FORCE has a strong commitment to promoting research to benefit our community. We advocate for more research funding, educate people about available studies, and report findings back to our community.
by Sue Friedman and Helen Smith
Emerging research suggests that many ovarian cancers in BRCA gene mutation carriers may actually start in the distal fallopian tube (part of the tube closest to the ovary), causing researchers to question whether preemptively removing the tubes might reduce cancer risk. Although experts agree this important issue deserves more research, identifying the best approach is the subject of debate. At our annual conference in 2012, gynecologic oncology experts Dr. Illana Cass and Dr. Douglas Levine presented the history of hereditary ovarian cancer research and the pros and cons of further research on salpingectomy to lower the risk in high-risk women.
Since the discovery of BRCA mutations and the availability of commercial BRCA testing, experts have recommended that women with mutations remove their ovaries between the ages of 35 - 40 or after childbearing is completed. In the early years after the discovery of BRCA, little data backed up these recommendations, but common sense seemed to dictate that removing the ovaries at a young age would also remove much of the risk. Subsequent research proved that removing the ovaries and tubes lowers the risk for ovarian cancer; more recent research shows that it also lowers the risk of death from breast cancer and ovarian cancer. Some women, however, still develop primary peritoneal cancer, a gynecologic cancer that behaves like ovarian cancer but may occur even after the ovaries are removed.
As hereditary gynecologic cancer research evolved, a new hypothesis about the origin of ovarian cancers in mutation carriers emerged. Previously, all ovarian cancers were believed to develop in the lining of the ovary as a result of the constant rupture and repair process during ovulation. Researchers established early on that fallopian tube cancer — which is rare in the general population — is more common in women with BRCA mutations. This discovery led to recommendations favoring bilateral salpingo-oophorectomy (BSO) — removal of the ovaries and the fallopian tubes — to greatly lower the risk of these cancers in high-risk women. The discovery of unexpected, or “occult” fallopian tube cancers during prophylactic surgery led to recommendations of “serial sectioning” of the fallopian tubes by pathologists, a procedure involving more intensive evaluation of the fallopian tubes to find hidden cancers that might require further surgery or treatment.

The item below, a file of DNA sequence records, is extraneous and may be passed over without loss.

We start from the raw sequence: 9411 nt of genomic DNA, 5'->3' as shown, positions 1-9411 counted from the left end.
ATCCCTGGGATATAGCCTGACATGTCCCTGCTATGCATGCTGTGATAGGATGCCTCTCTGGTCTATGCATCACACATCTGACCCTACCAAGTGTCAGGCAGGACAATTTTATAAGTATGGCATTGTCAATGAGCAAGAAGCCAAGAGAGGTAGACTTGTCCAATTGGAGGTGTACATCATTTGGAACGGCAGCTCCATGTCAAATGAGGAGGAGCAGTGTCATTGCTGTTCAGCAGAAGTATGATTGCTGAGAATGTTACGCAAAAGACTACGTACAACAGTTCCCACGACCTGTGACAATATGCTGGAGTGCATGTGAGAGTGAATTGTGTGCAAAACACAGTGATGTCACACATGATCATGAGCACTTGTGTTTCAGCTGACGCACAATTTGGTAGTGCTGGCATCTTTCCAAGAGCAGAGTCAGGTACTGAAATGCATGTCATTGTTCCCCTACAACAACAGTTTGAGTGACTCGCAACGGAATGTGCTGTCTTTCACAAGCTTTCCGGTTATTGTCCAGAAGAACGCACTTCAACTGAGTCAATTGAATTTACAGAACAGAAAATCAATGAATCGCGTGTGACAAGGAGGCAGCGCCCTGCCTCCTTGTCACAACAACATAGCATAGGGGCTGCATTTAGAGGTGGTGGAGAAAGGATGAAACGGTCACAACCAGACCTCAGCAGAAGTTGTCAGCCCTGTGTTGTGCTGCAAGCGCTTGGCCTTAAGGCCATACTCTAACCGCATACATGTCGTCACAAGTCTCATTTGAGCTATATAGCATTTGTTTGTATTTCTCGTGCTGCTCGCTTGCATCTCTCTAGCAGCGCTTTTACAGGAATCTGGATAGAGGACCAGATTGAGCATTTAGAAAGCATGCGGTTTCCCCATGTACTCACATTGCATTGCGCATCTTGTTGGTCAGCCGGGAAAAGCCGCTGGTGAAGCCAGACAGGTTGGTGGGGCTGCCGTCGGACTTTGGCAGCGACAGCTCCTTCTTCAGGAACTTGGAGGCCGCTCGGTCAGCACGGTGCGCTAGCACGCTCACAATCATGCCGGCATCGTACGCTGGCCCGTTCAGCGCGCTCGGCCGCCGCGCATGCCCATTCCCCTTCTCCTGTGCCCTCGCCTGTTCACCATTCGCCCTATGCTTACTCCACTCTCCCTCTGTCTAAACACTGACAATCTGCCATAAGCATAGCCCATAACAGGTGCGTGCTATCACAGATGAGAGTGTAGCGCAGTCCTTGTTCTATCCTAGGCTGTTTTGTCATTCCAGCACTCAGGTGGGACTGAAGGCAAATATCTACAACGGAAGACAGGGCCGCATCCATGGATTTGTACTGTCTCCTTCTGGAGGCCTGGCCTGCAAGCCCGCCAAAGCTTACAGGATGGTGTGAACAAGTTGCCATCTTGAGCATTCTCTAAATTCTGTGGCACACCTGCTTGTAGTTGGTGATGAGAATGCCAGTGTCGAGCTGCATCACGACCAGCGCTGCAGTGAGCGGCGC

Careful examination of the fallopian tubes from research studies such as GOG-0199 led to the discovery of precancerous fallopian tube changes called “serous tubal intraepithelial carcinoma “ (STIC) lesions. No similar lesions have been found in ovaries of high-risk women. This discovery is good news for the high-risk community because it is the first time that precancerous changes have been identified as part of the process of normal tubal or ovarian tissue becoming cancer. This establishes the opportunity to study these STIC lesions further to identify how early changes progress into cancer, and to develop better prevention and treatment options. Based on the discovery of these precancerous lesions and other findings, some researchers have theorized that perhaps all high-grade serous ovarian cancers may actually originate in the fallopian tubes